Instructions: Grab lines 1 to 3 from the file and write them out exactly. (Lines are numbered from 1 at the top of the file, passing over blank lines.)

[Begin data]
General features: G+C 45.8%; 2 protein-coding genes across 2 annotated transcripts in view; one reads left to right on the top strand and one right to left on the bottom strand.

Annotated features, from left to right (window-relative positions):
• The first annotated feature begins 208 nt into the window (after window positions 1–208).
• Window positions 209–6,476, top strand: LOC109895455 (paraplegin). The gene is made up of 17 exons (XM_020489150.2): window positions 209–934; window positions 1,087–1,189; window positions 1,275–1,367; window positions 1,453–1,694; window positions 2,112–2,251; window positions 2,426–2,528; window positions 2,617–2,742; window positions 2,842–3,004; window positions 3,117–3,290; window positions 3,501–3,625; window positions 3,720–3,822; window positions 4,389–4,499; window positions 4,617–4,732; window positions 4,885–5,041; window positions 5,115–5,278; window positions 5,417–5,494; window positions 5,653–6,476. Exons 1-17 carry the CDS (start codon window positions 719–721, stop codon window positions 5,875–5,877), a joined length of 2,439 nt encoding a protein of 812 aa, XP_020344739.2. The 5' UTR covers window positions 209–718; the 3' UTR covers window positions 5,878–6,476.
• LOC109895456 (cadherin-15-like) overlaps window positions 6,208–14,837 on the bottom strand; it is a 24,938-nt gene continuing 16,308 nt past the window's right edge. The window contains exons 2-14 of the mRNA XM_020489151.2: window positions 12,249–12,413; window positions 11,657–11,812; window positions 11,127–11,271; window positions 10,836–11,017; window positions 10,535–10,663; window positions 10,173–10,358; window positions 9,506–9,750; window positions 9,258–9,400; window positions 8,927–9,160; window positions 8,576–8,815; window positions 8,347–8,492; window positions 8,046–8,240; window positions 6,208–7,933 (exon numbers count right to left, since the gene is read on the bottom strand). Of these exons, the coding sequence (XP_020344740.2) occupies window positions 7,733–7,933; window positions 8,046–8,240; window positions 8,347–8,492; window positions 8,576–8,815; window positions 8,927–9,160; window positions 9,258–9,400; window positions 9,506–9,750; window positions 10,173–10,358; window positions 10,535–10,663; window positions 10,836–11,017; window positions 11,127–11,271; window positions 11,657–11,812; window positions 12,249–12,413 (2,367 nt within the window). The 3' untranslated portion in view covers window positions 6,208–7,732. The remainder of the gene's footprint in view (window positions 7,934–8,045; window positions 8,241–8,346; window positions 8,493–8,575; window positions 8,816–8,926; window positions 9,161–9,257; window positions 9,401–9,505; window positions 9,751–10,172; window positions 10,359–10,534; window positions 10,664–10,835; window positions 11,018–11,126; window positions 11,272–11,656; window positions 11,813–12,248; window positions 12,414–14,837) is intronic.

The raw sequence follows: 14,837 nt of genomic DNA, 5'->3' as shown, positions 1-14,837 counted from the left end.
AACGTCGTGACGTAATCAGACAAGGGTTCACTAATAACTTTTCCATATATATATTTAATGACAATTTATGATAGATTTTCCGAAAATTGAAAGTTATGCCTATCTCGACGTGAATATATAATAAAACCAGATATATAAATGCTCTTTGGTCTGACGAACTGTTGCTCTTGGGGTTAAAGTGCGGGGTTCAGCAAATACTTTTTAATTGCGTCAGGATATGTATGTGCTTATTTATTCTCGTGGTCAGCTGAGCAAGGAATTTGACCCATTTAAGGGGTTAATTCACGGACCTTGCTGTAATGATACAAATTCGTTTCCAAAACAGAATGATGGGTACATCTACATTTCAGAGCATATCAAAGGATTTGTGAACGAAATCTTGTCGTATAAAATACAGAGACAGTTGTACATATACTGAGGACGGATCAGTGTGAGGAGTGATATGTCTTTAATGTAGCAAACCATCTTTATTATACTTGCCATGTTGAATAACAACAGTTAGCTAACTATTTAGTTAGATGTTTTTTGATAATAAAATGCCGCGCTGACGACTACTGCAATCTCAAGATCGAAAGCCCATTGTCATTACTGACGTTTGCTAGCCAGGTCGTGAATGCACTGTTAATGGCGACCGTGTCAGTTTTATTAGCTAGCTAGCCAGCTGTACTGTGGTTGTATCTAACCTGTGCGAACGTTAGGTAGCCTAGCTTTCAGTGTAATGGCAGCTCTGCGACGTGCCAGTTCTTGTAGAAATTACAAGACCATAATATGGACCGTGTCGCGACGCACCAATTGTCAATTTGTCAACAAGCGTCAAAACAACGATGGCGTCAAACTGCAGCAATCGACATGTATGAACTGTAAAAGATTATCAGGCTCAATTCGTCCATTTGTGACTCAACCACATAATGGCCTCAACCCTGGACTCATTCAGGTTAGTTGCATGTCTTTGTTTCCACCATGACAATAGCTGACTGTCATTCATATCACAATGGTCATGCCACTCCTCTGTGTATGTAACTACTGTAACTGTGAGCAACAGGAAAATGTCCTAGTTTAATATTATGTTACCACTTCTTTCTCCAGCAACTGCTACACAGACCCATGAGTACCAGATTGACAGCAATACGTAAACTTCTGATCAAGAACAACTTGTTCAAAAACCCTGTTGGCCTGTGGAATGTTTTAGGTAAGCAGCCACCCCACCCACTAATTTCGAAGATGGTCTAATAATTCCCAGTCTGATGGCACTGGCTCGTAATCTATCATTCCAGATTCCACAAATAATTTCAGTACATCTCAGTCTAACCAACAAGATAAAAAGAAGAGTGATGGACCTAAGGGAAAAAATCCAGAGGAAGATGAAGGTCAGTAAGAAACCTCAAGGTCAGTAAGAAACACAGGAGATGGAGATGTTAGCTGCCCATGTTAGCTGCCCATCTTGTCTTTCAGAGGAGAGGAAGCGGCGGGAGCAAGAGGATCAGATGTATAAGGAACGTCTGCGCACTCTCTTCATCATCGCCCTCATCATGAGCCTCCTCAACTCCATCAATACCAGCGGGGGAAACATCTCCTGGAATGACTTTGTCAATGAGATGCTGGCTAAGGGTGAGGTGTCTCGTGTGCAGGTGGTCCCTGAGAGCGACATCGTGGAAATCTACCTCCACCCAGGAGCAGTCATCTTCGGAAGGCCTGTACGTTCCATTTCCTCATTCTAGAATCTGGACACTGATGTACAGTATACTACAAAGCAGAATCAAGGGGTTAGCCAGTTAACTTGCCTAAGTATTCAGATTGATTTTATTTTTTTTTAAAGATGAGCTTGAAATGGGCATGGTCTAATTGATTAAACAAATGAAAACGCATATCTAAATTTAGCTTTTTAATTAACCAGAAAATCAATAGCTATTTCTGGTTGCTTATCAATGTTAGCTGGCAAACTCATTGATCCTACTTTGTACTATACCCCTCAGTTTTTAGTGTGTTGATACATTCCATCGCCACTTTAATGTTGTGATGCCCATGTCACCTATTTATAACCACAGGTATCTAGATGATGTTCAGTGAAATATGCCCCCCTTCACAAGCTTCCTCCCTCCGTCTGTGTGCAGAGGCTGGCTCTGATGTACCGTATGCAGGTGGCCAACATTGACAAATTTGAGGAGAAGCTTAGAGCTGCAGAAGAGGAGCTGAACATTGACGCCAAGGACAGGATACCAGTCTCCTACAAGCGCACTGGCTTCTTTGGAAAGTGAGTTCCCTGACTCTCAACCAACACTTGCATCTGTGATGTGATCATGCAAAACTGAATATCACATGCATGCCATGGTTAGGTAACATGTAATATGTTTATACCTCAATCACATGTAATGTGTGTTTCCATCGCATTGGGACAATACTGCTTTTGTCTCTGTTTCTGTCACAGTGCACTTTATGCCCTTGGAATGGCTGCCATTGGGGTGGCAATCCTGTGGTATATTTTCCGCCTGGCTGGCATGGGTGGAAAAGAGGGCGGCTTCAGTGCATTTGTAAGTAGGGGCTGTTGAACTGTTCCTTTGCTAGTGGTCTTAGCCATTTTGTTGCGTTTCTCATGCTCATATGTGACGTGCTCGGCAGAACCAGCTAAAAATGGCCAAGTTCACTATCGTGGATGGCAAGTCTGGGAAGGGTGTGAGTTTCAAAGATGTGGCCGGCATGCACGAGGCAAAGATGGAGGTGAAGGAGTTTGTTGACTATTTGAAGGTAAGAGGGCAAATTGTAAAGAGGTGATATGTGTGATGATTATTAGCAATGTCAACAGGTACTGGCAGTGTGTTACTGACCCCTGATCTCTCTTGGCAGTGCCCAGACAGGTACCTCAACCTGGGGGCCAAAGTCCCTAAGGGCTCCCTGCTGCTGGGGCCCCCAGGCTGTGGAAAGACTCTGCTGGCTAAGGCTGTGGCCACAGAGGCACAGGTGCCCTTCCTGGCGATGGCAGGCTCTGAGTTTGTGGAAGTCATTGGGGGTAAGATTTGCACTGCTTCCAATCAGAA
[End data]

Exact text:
General features: G+C 45.8%; 2 protein-coding genes across 2 annotated transcripts in view; one reads left to right on the top strand and one right to left on the bottom strand.

Annotated features, from left to right (window-relative positions):
• The first annotated feature begins 208 nt into the window (after window positions 1–208).